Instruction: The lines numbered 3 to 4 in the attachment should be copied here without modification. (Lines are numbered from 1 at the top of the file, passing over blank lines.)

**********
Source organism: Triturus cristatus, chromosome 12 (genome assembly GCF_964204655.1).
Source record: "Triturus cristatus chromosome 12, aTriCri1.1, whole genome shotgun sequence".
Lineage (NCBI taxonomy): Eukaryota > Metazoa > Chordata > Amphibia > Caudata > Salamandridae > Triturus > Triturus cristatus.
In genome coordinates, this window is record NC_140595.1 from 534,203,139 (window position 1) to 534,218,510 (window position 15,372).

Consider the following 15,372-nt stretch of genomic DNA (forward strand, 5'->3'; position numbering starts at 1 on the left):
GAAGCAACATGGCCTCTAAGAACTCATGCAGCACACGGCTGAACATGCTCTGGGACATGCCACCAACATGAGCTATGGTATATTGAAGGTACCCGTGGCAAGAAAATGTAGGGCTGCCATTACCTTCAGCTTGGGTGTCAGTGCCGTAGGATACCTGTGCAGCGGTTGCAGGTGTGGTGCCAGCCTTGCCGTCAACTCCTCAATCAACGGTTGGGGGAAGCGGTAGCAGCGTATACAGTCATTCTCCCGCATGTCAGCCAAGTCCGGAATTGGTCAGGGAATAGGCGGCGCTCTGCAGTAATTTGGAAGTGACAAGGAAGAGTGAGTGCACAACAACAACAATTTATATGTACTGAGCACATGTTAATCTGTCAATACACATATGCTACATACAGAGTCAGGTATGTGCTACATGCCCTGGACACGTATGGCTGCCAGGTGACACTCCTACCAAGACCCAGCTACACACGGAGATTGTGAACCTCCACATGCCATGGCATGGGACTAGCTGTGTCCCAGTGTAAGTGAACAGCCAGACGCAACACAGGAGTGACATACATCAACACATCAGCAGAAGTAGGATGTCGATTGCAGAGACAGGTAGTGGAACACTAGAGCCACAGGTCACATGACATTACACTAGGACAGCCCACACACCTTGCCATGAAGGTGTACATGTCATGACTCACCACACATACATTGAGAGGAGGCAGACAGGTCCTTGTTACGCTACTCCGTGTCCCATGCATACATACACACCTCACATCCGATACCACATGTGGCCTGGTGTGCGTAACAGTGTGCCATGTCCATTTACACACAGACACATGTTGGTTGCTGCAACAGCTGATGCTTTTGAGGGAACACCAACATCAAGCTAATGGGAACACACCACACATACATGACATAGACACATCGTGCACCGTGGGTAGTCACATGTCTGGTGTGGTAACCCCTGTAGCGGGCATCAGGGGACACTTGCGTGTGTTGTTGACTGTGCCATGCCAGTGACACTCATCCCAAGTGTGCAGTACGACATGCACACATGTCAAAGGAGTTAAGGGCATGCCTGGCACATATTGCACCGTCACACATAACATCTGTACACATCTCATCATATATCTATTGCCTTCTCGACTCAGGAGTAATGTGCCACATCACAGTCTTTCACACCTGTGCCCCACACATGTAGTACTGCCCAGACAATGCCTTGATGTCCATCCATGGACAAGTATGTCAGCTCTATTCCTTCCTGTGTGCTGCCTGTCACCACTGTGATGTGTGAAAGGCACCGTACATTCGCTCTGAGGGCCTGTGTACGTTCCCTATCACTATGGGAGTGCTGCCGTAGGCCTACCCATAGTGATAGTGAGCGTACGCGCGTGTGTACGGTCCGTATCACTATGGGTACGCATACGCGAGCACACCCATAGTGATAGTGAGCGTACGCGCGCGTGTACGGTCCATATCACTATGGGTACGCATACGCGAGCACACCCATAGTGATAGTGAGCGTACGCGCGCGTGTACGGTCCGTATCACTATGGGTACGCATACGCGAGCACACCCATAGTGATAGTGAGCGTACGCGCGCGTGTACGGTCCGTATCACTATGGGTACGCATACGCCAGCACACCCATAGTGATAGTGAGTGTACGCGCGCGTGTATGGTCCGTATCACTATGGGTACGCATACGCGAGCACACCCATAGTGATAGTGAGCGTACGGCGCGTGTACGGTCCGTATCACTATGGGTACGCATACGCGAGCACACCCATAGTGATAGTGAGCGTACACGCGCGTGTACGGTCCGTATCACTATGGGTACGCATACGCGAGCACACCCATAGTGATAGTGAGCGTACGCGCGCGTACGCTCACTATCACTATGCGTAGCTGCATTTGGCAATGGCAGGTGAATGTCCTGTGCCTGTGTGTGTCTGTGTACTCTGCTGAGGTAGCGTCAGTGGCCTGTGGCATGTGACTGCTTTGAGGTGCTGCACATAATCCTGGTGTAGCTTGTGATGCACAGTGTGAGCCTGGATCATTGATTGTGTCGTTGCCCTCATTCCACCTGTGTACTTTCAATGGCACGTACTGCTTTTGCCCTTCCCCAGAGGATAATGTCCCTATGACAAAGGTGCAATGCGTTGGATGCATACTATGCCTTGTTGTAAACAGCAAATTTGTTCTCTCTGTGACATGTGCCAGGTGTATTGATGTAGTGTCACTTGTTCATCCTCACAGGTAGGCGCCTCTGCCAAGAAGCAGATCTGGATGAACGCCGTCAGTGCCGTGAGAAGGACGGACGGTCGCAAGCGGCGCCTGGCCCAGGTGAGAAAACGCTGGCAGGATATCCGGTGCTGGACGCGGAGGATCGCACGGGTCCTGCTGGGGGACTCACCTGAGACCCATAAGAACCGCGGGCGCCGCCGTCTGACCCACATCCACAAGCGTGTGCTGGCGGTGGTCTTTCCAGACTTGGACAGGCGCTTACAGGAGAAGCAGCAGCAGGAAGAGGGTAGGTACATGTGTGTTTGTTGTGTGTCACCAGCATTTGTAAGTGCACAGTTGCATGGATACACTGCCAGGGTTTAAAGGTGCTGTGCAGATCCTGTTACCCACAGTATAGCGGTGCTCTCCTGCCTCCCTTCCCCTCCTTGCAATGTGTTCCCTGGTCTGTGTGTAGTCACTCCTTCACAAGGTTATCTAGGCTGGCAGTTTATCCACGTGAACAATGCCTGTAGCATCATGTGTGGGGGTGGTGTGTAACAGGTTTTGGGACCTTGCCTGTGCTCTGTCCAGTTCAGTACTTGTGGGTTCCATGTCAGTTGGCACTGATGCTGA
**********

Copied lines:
Lineage (NCBI taxonomy): Eukaryota > Metazoa > Chordata > Amphibia > Caudata > Salamandridae > Triturus > Triturus cristatus.
In genome coordinates, this window is record NC_140595.1 from 534,203,139 (window position 1) to 534,218,510 (window position 15,372).